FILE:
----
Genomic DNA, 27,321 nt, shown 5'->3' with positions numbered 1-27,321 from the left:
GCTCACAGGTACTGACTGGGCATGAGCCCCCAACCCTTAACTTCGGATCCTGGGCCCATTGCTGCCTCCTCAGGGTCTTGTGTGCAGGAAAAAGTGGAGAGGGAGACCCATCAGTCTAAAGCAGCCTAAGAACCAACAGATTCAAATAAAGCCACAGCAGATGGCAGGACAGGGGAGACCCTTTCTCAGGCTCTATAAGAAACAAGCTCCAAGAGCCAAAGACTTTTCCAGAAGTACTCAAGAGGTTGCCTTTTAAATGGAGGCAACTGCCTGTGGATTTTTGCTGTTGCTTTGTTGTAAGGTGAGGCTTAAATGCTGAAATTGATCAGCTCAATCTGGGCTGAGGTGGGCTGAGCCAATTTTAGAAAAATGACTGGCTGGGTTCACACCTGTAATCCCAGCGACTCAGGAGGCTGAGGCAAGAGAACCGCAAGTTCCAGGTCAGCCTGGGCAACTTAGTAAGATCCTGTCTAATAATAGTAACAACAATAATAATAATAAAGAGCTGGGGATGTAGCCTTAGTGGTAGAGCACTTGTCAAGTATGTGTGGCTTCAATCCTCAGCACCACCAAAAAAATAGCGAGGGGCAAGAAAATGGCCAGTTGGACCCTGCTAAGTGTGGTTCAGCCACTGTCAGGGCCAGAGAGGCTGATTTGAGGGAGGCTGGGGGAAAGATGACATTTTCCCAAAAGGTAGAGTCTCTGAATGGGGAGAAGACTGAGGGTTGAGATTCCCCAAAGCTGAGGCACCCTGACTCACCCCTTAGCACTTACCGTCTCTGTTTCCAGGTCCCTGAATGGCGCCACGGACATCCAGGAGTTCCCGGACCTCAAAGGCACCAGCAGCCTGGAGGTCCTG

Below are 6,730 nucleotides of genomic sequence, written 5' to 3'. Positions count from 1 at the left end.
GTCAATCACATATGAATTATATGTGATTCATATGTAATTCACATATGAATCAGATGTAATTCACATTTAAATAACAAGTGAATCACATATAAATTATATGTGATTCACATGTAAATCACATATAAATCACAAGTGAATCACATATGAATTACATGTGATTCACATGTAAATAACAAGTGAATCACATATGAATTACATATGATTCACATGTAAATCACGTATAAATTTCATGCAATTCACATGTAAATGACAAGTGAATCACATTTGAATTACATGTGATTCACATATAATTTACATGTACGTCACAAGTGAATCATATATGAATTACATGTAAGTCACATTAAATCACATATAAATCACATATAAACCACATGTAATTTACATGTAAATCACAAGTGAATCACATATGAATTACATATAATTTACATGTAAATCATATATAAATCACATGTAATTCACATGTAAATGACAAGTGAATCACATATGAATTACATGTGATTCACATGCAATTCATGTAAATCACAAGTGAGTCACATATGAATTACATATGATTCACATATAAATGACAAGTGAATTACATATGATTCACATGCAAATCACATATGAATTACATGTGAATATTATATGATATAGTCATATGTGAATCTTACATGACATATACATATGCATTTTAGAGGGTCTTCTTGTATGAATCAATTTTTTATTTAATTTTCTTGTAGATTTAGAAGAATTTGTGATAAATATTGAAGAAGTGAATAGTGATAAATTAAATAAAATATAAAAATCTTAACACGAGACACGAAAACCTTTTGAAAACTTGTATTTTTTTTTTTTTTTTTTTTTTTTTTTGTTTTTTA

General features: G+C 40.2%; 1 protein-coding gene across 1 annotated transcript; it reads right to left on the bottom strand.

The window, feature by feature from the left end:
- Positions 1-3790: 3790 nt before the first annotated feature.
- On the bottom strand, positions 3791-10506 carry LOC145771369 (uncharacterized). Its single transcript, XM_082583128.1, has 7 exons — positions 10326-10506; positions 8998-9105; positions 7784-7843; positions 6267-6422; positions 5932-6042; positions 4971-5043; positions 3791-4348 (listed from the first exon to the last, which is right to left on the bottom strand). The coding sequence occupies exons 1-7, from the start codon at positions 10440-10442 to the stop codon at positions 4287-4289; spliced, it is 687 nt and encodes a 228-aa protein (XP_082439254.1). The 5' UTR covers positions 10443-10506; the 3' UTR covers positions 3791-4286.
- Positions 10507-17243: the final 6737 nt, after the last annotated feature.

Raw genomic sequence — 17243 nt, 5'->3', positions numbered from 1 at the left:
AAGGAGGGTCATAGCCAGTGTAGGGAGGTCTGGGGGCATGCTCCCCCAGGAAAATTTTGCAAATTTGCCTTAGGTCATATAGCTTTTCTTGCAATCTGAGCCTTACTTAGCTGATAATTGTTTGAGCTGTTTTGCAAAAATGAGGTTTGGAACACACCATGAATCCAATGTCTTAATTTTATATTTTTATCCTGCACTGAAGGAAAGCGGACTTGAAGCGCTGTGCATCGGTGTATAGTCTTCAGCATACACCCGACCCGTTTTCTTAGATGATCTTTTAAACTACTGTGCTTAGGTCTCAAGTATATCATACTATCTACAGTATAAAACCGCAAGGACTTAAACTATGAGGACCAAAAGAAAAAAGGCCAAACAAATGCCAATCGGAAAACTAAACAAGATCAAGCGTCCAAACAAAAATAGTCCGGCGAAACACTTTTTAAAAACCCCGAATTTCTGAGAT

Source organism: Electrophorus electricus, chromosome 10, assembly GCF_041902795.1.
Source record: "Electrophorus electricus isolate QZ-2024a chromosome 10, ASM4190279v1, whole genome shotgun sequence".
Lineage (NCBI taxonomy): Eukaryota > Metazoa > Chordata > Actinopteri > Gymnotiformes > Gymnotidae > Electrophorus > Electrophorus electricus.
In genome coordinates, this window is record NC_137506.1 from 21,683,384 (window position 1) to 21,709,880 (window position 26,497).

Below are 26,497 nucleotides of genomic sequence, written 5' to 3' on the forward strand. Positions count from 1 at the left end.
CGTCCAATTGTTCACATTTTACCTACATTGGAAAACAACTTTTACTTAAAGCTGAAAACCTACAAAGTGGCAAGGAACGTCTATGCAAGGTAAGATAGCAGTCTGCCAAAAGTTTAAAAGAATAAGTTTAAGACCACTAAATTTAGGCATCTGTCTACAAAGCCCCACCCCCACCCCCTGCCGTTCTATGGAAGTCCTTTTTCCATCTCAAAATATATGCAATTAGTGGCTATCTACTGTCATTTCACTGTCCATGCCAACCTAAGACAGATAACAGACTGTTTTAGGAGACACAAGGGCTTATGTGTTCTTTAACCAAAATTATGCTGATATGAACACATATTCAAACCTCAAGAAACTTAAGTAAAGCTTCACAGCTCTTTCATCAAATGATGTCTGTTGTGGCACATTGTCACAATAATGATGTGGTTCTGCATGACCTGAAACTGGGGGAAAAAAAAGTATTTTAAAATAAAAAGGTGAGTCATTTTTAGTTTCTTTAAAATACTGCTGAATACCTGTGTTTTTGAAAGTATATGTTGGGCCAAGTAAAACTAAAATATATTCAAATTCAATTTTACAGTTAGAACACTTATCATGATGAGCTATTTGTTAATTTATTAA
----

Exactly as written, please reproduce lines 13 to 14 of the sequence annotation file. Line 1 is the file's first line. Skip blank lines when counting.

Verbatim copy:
Source record: "Electrophorus electricus isolate QZ-2024a chromosome 10, ASM4190279v1, whole genome shotgun sequence".
Lineage (NCBI taxonomy): Eukaryota > Metazoa > Chordata > Actinopteri > Gymnotiformes > Gymnotidae > Electrophorus > Electrophorus electricus.